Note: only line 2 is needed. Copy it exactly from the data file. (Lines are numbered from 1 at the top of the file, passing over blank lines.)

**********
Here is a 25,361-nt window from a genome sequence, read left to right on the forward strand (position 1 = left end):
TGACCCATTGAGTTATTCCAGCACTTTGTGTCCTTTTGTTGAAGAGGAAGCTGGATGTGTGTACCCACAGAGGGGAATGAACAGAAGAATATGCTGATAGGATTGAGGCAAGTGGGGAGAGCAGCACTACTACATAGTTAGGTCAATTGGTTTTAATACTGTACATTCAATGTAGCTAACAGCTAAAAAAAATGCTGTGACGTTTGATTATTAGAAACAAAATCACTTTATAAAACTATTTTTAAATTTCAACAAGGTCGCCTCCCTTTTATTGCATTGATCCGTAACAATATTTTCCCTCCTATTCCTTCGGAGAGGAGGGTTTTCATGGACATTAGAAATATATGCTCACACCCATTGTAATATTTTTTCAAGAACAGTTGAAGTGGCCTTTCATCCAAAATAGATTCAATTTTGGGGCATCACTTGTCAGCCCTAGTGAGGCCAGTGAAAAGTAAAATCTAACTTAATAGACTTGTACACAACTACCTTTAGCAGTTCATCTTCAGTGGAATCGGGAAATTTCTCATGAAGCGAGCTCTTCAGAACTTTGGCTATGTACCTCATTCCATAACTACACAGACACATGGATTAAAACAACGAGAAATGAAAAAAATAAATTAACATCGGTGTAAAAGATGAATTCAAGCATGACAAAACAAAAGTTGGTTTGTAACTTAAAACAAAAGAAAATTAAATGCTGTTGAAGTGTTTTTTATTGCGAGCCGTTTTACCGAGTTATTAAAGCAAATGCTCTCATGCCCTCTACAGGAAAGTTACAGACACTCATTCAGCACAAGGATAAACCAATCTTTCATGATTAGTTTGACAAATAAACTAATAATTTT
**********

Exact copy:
TGACCCATTGAGTTATTCCAGCACTTTGTGTCCTTTTGTTGAAGAGGAAGCTGGATGTGTGTACCCACAGAGGGGAATGAACAGAAGAATATGCTGATAGGATTGAGGCAAGTGGGGAGAGCAGCACTACTACATAGTTAGGTCAATTGGTTTTAATACTGTACATTCAATGTAGCTAACAGCTAAAAAAAATGCTGTGACGTTTGATTATTAGAAACAAAATCACTTTATAAAACTATTTTTAAATTTCAACAAGGTCGCCTCCCTTTTATTGCATTGATCCGTAACAATATTTTCCCTCCTATTCCTTCGGAGAGGAGGGTTTTCATGGACATTAGAAATATATGCTCACACCCATTGTAATATTTTTTCAAGAACAGTTGAAGTGGCCTTTCATCCAAAATAGATTCAATTTTGGGGCATCACTTGTCAGCCCTAGTGAGGCCAGTGAAAAGTAAAATCTAACTTAATAGACTTGTACACAACTACCTTTAGCAGTTCATCTTCAGTGGAATCGGGAAATTTCTCATGAAGCGAGCTCTTCAGAACTTTGGCTATGTACCTCATTCCATAACTACACAGACACATGGATTAAAACAACGAGAAATGAAAAAAATAAATTAACATCGGTGTAAAAGATGAATTCAAGCATGACAAAACAAAAGTTGGTTTGTAACTTAAAACAAAAGAAAATTAAATGCTGTTGAAGTGTTTTTTATTGCGAGCCGTTTTACCGAGTTATTAAAGCAAATGCTCTCATGCCCTCTACAGGAAAGTTACAGACACTCATTCAGCACAAGGATAAACCAATCTTTCATGATTAGTTTGACAAATAAACTAATAATTTT